Background and purpose: Montelukast and S-carbocysteine have been used in asthmatic patients as an anti-inflammatory or mucolytic agent respectively. S-carbocysteine also exhibits anti-inflammatory properties. Experimental approach: Ovalbumin (OVA) sensitized BALB/c mice were challenged with OVA for 3 days followed by single OVA re-challenge (secondary challenge) 2 weeks later. Forty-eight hours after secondary challenge, mice were assessed for airway hyperresponsiveness (AHR) and cell composition in bronchoalveolar lavage (BAL) fluid. Suboptimal doses of 10 mg·kg-1 of S-carbocysteine by intraperitoneal injection (ip), 20 mg·kg-1 of montelukast by gavage, the combination of S-carbocysteine and montelukast or 3 mg·kg-1 of dexamethasone as a control were administered from 1 day before the secondary challenge to the last experimental day. Isolated lung cells were cultured with OVA and montelukast to determine the effects on cytokine production. Key results: Treatment with S-carbocysteine or montelukast reduced both AHR and the numbers of eosinophils in BAL fluid. Neutralizing IFN-γ abolished the effects of S-carbocysteine on these airway responses. Combination of the two drugs showed further decreases in both AHR and eosinophils in the BAL fluid. Goblet cell metaplasia and Th2-type cytokines, interleukin (IL)-4, IL-5 and IL-13, in BAL fluid were decreased with montelukast treatment. Conversely, S-carbocysteine increased Th1-type cytokines, IFN-γ and IL-12 in BAL fluid. Conclusions and inplications: The combination of two agents, montelukast and S-carbocysteine, demonstrated additive effects on AHR and airway inflammation in a secondary allergen model most likely through independent mechanisms of action.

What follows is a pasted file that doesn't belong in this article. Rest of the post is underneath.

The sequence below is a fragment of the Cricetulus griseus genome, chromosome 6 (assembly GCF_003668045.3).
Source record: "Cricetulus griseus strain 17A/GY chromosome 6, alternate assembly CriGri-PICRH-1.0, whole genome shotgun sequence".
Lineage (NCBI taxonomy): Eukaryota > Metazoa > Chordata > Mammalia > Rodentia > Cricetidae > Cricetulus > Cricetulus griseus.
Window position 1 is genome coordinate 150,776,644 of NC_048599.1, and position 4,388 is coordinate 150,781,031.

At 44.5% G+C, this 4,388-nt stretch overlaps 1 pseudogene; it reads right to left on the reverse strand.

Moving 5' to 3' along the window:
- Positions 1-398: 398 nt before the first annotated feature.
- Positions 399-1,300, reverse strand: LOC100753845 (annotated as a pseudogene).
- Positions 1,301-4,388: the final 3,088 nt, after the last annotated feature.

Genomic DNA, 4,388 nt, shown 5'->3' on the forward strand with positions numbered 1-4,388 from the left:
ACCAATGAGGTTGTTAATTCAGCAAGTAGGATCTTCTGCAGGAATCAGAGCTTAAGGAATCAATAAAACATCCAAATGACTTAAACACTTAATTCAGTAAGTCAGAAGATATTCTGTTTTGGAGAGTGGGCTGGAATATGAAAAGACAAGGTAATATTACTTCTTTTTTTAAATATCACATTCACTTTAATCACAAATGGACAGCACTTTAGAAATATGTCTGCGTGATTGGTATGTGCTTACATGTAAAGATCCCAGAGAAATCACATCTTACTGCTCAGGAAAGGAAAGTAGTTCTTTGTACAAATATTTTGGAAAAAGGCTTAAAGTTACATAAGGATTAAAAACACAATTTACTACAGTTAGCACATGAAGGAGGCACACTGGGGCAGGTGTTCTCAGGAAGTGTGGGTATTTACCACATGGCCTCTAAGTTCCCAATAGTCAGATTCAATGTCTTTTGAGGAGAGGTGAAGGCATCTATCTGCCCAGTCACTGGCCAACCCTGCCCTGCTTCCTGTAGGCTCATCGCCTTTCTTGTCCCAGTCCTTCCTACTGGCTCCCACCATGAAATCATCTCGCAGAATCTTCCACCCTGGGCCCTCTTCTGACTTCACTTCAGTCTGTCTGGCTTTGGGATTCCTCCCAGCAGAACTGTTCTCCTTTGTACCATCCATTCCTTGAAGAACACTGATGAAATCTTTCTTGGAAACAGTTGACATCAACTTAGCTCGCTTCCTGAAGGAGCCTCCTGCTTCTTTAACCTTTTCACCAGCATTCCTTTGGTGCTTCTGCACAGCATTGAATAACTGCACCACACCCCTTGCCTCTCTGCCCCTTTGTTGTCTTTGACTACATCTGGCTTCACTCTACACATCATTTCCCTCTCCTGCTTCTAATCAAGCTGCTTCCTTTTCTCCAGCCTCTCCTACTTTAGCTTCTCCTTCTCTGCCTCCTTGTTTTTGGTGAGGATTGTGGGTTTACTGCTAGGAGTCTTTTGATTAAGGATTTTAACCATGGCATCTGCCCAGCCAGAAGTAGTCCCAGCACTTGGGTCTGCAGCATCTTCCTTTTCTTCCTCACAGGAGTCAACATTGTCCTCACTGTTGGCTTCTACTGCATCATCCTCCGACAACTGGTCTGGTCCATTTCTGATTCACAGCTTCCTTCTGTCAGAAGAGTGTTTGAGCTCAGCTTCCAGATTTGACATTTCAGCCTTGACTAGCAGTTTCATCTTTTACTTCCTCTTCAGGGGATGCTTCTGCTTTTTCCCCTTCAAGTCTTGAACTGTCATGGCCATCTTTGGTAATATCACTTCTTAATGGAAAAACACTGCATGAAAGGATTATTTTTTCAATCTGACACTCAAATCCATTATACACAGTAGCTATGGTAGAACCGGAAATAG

- airway hyperresponsiveness
ASJC Scopus subject areas